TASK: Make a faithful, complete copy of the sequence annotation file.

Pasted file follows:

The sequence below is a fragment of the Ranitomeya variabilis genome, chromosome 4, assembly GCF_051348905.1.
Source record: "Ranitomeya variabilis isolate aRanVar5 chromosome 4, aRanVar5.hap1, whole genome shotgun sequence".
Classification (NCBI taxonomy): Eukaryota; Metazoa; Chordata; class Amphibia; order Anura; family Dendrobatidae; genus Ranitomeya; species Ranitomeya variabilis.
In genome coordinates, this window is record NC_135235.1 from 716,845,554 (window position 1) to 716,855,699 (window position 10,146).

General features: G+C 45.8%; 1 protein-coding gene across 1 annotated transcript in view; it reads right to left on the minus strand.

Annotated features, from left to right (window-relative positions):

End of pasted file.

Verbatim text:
The sequence below is a fragment of the Ranitomeya variabilis genome, chromosome 4, assembly GCF_051348905.1.
Source record: "Ranitomeya variabilis isolate aRanVar5 chromosome 4, aRanVar5.hap1, whole genome shotgun sequence".
Classification (NCBI taxonomy): Eukaryota; Metazoa; Chordata; class Amphibia; order Anura; family Dendrobatidae; genus Ranitomeya; species Ranitomeya variabilis.
In genome coordinates, this window is record NC_135235.1 from 716,845,554 (window position 1) to 716,855,699 (window position 10,146).

General features: G+C 45.8%; 1 protein-coding gene across 1 annotated transcript in view; it reads right to left on the minus strand.

Annotated features, from left to right (window-relative positions):